We live in an age where logical reasoning matters the most, whether we use apps on smartphones for weather forecast, or software for improving driving. Ever since the invention of computers, we have grown to expect larger-than-life outputs from them. Computers must handle our basic day-to-day chores as well as solve complex problems. The race to make computers smarter has never ceased. But what more we can expect from computers?
Cognitive Computing by Definition
No matter what, we have partially succeeded in making computers smarter. After all, Netflix recommendations and Amazon click-streams are evident examples of this success. The race comes down to cognitive computing – aiming to make computers agile and intelligent – and that looks quite feasible because of artificial intelligence (AI). Often AI and cognitive computing are used interchangeably. However, they differ in purpose. Cognitive computing augments human capabilities and AI aims to automate many routine and complex tasks. Therefore, the common fuel that drives both relative technologies is data. When you feed data to machines, they perform.
Cognitive computing makes use of big data, machine learning algorithms, and AI collectively to make computers understand data types and generate data-sets that can produce values. Additionally, they can learn from their past as well as continuous experience. Cognitive computing brings forth the artificial intelligence of computers while they are in operations.
Cognitive computing is an emerging market. According to Allied Market Research, global cognitive computing market is expected to generate revenue of $13.8 billion by 2020, registering a CAGR of 33.1% during the forecast period of 2015 – 2020.
The global cognitive market is segmented into Natural Language Processing (NLP), Machine Learning (ML), and Info Retrieval. Cognitive computing is a highly potential and influencing technology. It is likely that seven out of ten companies will embrace this technology along with other trending technologies in the near future. Influential SaaS models, sensor generated data, cognitive visualizations, and contextual analytics are the current trends in cognitive computing.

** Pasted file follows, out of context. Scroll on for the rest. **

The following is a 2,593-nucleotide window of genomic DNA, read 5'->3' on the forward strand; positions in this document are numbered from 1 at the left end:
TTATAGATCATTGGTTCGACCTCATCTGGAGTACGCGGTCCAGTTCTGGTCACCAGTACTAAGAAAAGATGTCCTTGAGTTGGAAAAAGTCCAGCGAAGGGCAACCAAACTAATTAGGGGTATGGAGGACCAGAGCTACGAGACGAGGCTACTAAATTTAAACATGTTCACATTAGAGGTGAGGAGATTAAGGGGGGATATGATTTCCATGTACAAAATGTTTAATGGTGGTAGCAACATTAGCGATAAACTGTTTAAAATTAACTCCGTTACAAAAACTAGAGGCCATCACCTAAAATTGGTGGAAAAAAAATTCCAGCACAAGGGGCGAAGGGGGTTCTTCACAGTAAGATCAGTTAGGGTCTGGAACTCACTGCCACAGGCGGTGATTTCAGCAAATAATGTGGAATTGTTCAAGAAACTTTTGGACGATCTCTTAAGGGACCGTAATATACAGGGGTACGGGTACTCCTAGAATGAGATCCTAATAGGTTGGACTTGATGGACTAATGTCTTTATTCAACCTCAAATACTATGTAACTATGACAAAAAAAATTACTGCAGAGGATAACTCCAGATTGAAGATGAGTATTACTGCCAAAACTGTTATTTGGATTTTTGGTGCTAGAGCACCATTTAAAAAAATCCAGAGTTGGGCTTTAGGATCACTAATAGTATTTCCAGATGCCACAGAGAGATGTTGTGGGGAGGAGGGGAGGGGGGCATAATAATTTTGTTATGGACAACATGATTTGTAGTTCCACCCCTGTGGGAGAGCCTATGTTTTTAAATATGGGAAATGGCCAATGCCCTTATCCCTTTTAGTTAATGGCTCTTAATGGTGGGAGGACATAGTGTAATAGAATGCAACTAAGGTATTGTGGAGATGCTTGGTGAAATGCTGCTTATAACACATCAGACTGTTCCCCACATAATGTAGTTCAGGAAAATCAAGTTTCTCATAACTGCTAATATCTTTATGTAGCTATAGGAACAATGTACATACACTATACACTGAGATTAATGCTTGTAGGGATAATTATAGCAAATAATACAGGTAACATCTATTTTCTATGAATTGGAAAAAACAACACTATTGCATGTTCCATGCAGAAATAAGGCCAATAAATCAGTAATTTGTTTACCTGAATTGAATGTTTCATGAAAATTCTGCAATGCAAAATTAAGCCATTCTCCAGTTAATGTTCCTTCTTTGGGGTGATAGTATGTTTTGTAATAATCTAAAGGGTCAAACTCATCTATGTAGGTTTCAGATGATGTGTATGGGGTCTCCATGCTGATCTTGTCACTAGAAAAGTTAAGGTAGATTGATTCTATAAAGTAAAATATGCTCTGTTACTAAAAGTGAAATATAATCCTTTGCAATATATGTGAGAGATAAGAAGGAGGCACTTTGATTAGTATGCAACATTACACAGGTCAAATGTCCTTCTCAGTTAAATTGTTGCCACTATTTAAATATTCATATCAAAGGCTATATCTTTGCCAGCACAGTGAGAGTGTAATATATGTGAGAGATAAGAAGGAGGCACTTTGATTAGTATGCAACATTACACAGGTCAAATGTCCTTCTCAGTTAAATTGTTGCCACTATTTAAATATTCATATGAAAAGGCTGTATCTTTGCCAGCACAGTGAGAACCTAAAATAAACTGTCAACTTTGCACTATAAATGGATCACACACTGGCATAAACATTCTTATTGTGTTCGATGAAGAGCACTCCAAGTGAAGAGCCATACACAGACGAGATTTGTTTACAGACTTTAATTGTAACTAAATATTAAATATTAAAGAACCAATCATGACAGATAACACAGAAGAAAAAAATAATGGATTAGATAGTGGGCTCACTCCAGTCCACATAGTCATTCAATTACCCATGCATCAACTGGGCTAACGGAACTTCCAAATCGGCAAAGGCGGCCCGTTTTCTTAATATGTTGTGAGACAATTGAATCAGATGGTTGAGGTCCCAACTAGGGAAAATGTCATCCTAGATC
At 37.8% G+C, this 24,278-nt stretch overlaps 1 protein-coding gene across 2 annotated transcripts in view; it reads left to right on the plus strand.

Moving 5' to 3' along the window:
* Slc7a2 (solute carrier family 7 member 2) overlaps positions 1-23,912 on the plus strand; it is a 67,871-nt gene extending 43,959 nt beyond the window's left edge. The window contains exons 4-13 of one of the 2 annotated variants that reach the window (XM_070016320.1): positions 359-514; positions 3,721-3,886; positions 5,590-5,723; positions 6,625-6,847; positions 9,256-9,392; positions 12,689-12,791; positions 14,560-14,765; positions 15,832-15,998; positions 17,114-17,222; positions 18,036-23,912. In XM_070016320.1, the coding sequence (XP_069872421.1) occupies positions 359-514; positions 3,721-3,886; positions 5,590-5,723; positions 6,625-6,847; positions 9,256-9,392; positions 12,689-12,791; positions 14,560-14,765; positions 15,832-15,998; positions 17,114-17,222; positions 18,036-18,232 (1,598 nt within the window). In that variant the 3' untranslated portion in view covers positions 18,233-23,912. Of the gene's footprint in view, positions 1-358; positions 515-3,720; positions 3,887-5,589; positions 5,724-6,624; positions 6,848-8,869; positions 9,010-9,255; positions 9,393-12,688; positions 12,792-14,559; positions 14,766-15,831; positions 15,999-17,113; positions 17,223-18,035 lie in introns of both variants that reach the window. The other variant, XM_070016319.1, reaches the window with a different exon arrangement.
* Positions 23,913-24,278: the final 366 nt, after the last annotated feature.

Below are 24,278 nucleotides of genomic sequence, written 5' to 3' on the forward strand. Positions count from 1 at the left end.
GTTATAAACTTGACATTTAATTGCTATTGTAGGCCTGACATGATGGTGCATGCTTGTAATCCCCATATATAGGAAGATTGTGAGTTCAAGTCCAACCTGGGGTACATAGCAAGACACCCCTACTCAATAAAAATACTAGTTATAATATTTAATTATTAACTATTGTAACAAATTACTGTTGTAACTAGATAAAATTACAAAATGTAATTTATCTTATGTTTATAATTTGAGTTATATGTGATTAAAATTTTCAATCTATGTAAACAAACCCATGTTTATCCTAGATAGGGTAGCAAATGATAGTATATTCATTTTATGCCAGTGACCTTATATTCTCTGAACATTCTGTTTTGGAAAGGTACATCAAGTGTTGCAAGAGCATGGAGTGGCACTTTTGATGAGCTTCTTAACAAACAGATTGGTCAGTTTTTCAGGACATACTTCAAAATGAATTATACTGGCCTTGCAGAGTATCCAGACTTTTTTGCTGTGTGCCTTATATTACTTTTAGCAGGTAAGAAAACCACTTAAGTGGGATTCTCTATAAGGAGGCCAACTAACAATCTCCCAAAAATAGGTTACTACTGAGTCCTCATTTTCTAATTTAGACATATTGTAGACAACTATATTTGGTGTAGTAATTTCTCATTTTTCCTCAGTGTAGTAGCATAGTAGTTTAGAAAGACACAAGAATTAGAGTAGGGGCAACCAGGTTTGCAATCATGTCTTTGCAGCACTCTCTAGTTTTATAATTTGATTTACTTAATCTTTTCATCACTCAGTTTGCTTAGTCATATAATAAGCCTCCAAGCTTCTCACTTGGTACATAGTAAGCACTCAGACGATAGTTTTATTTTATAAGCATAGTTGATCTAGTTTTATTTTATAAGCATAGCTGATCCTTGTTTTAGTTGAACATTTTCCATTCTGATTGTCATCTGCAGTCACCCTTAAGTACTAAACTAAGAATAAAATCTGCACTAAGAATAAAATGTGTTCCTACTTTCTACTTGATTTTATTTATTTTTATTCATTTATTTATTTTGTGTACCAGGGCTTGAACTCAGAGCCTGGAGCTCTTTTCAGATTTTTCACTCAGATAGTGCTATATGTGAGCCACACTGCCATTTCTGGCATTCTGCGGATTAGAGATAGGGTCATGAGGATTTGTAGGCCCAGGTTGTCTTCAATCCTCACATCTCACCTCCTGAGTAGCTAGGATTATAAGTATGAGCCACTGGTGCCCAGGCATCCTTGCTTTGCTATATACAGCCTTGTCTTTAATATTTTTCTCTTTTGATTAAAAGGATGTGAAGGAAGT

The Underlying Support for Cognitive Computing
To utilize the full potential of cognitive computing at any level and scale, you need to have the following set of technologies.
Big Data Analysis
Since cognitive computing consumes huge sets of data, can it also analyze it properly before throwing out the output? Huge amounts of data pop up online every minute. The foremost task of cognitive computing is to produce value from data sets. Based on the value obtained from data, business intelligence is prepared, which subsequently defines the goals of businesses. Big data is generated every second from various sources like logs, web servers, social media, streaming platforms, and so on, in the form of structured, unstructured, and semi-structured data. People store their data at data clusters through data frames like Hadoop and Apache HBase. Data frames help us to fetch and retrieve data from clusters. However it is the algorithms that derive analysis off of it. Big data analysis is an important part of the cognitive computing process.
Machine Learning (ML)